By the middle years, menopause and declining testosterone can impact negatively on libido, but testosterone is only just part of the story. As women get older, they are sometimes even more comfortable to explore their sexual orientation. There is a great deal of research, dating back to Alfred Kinsey in the late 1940’s that supports the notion that sexuality and attraction are more fluid, less fixed for women and may even change over a woman’s lifespan. Male sexuality tends to be more fixed and less fluid.
For men, the changes or life stages aren’t as hormonally defined – testosterone can decline gradually from about 30 years of age, and Androgen Deficiency affects up to 1 in 10 men over 60 years. Erections might not be as reliable, or last for as long, as men get older. The refractory time – the time between ejaculation and the ability to sustain another erection increases. This can require a couple to expand their sexual repertoire – which is not a bad thing – in order to maintain a sexually intimate relationship.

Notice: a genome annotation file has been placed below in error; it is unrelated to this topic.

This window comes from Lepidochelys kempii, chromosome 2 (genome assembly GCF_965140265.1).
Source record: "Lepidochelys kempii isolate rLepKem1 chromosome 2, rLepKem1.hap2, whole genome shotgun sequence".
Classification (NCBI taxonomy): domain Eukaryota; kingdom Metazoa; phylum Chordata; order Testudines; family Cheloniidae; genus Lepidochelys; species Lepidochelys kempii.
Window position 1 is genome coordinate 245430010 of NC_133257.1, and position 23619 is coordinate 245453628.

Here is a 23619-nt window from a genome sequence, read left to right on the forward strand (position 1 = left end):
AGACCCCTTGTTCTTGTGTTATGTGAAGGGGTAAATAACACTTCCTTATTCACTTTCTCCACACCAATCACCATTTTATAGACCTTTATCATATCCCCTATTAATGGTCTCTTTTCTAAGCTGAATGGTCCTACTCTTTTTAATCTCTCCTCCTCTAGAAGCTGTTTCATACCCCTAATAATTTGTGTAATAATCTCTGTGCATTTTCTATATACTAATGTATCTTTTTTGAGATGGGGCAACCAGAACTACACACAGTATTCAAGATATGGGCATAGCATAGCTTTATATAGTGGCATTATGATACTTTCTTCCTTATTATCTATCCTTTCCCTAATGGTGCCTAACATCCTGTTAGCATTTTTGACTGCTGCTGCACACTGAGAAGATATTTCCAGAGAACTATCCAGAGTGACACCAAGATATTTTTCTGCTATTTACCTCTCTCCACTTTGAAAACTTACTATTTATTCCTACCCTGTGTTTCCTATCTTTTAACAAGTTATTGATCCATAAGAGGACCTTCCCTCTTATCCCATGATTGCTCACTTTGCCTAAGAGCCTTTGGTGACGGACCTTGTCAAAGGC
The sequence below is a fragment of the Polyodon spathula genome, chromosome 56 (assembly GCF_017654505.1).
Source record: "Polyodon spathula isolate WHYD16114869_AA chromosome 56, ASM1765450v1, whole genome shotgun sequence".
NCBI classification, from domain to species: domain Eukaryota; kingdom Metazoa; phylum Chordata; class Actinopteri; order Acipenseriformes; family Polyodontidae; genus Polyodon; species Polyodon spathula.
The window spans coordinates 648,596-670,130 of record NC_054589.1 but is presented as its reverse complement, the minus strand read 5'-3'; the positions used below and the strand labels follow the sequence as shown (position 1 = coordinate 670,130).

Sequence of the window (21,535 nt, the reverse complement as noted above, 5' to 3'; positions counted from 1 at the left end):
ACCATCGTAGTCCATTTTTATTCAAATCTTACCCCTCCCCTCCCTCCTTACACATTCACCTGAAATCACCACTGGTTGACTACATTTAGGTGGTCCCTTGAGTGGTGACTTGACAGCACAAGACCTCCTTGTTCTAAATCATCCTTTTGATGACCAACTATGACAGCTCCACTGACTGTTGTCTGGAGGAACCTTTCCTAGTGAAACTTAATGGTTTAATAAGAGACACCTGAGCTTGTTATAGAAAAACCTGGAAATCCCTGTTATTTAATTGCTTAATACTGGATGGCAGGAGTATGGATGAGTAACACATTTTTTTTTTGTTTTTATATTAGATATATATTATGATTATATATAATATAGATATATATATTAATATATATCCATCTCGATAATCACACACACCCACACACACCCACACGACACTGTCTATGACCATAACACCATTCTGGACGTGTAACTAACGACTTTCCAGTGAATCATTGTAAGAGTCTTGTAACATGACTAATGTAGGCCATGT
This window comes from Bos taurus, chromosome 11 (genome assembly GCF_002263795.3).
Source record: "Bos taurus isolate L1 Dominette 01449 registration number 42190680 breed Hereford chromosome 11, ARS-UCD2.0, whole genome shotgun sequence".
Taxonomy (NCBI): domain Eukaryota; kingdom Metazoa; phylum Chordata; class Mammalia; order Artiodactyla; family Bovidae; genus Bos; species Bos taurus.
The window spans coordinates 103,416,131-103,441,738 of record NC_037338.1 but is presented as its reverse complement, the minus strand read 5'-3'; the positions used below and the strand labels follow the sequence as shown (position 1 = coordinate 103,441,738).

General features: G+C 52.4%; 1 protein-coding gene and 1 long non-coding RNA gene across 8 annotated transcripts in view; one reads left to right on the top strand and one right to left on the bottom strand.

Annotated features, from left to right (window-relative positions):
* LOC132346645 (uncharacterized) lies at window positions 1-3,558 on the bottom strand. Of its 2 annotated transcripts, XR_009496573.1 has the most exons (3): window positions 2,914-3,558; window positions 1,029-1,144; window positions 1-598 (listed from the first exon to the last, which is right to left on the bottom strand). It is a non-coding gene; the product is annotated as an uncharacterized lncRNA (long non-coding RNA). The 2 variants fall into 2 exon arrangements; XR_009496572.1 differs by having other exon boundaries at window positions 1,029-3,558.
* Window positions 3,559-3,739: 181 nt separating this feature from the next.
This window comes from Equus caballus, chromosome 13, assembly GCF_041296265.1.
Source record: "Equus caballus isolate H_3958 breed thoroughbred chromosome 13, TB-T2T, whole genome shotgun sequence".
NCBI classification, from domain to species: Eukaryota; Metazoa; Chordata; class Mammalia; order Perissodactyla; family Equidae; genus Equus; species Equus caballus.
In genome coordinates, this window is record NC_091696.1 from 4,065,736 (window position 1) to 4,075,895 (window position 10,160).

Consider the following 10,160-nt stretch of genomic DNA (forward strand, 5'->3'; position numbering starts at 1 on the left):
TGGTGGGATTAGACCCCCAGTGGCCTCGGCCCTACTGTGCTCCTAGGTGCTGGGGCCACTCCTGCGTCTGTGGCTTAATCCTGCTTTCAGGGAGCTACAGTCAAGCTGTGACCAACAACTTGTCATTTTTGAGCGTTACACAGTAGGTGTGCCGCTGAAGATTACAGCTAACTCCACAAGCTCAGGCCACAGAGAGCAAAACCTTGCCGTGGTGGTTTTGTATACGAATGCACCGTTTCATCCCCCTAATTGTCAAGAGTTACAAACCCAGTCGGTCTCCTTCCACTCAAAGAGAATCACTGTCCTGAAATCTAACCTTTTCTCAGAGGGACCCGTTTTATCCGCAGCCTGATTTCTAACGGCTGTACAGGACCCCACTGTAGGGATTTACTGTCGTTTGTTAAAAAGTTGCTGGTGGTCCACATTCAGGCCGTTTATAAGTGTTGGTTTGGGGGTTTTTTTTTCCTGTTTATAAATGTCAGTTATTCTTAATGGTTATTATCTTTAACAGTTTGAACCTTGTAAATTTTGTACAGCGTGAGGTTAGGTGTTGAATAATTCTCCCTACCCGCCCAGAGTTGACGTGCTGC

For young men, and sometimes, not so young men, the focus can be on quantity rather than quality. Learning how to manage testosterone and sexuality is a life skill.
We don’t really manage this aspect of sexual health education very well at all.
What are the main sexual health issues in each phase?
Again orientation will influence this to varying degrees. For young women, it’s often about avoiding pregnancy and STIs as well as managing periods and PMS. Then, it’s about trying to get pregnant. For some this happens easily, for others it can require varying degrees of medical intervention.